Roughly 200,000 years ago, Neanderthals came into existence across Eurasia. They were named after the Neander Valley in Germany, where the first fossils of one of the earliest groups of archaic humans were found. Commonly referred to as ‘cavemen’, it shouldn’t come as a surprise to anyone that our perception of Neanderthals isn’t all that accurate to the facts.
Despite what you might think, Neanderthals weren’t dumb, hairy brutes who struggled to survive. Neanderthals are our closest extinct relatives, and over the years, we’ve begun correcting our past falsehoods and learned far more about our distant cousins. What we’ve gathered is how comparable they were to modern day humans.
Not only were Neanderthals similar to us in appearance, albeit stockier, shorter, and with more prominent facial features, but their way of life had some striking similarities to that of our own. Neanderthals, the earliest foundations of homo sapiens and misunderstood throughout history, are now being revealed as lovers of art, brilliant thinkers, and fearless hunters. However, that’s just the tip of the iceberg.
10. Unique Voices
When we think of Neanderthals, or what we more commonly refer to as ‘cavemen’, we usually jump straight to thinking they communicated in grunts. While it’s true they weren’t equipped with the most advanced or sophisticated vocabularies, their communication style wasn’t as primitive as grunting.
Neanderthals’ body structure meant that complex speech patterns were possible. Similarly to modern humans, they had a hyoid bone in the neck supporting their tongue. Neanderthals and humans both have this bone, which helps to make vocalization possible.
While we are (and, in their case, were) both able to speak thanks to this pivotal bone, that doesn’t mean we sounded the same. Neanderthals’ throats, nasal cavities, and chests were shaped differently than modern humans. The combination of their unique composition and posture affected the phonetic qualities of Neanderthals’ speech patterns. The overall consensus is their voices were much louder than ours are, and much higher in pitch.
9. Sharing Molecular Structure with the Wooly Mammoth
Neanderthals and wooly mammoths roamed the world around the same time. Considering the Neanderthals’ superior hunting skills, and wooly mammoth’s 12,000-pound bodies meant they were often the targets. In what is a unique example of convergent evolution, Neanderthals and wooly mammoths have recently been found to share molecular signs.
Wooly mammoths’ origins are in Africa, where their ancestors, Mammuthus rumanus, lived until migrating to Eurasia. Through this migration, they adapted to the different conditions of Eurasia, which presented colder weather than that of Africa. Their physiology depicted in later studies was one that could handle these conditions when these genomes were mapped and isolated.
Neanderthals have also been linked to African roots, having migrated to Eurasia, meaning they too had to adapt to these vastly different conditions. Through the studying of both genomes, evidence has shown that they likely adapted to these conditions around the same time, sharing ecological habitats, and Neanderthals ate wooly mammoths. This has led to the plausible conclusion that Neanderthals and wooly mammoths both share similarities in their molecular structure through migration and adaptation to their new environment.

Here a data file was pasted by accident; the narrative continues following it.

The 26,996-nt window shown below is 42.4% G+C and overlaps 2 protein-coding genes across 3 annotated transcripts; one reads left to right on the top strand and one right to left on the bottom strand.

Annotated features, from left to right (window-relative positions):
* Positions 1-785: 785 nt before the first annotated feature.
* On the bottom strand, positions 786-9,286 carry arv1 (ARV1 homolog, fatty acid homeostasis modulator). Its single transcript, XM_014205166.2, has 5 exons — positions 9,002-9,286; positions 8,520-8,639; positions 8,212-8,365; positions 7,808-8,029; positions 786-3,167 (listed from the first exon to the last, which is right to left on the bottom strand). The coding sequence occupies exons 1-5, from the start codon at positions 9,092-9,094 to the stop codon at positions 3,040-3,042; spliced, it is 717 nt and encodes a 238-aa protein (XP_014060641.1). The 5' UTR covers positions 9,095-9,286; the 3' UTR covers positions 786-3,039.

8. Early Artists
In 2018, a study was released that detailed the findings of what is believed to be the earliest instances of art. Found in three caves across Spain were paintings of animals, geometric signs, dots, handprints, engravings, and hand stencils, using a black and red substance that mimics modern paint, all more than 65,000 years old.
This important discovery gave us critical insight into art’s origins within homo sapiens societies. It also provided information into some of the earliest instances of culture within archaic humans. There was also evidence to suggest that Neanderthals used early examples of jewelry with body ornamentation found that dated back 40,000 to 45,000 years.
The evidence found in these caves also proved that while the cave paintings were over 65,000 years old, other findings in the cave such as perforated seashell beads dated back over 115,000 years, meaning Neanderthals and art weren’t segmented to a specific time period, but existed throughout their place in the Earth’s timeline. While they were no Da Vinci or Van Gogh, they were true pioneers of art and culture, long before structured societies existed.
7. Skilled Hunters
The need to survive usually makes anyone learn a few tricks to help get them their next meal. Neanderthals were no exception to this logic. During their time roaming Eurasia, evidence has proven them to be extremely capable hunters. Thanks to a healthy combination of wit and skill, they easily could capture and kill game and had impressive cognitive capabilities, which helped them coordinate attacks.
Neanderthals worked together to hunt down food across Eurasia. Evidence has suggested that Neanderthals had extraordinary hand dexterity and therefore could yield advanced hunting gear for their time, including stone-tipped spears to hunt down their prey. Beyond their weapon of choice and power in numbers approach, Neanderthals were not short on strength. Bones of our distant anthropological cousins showed many fractures that are like those found in professional rodeo performers.
This combination of strength, teamwork, and their intelligent approach to hunting in learning migration patterns and the timing of their stays in certain parts of Eurasia meant they did not just survive, but they thrived as hunters.
6. Masters of Fire
A study by the University of Colorado-Boulder examined prior uses of fire within Neanderthal societies, and what they found was contradictory to what we believed was a primitive discovery and use of fire.
Our earliest belief of Neanderthals and fire was that while it was used, it wasn’t used continuously. Upon further examination of various Neanderthal sites across Europe, the theory shifted and researchers were surprised that they might have been wrong, and based on evidence, Neanderthals could masterfully control and use fire.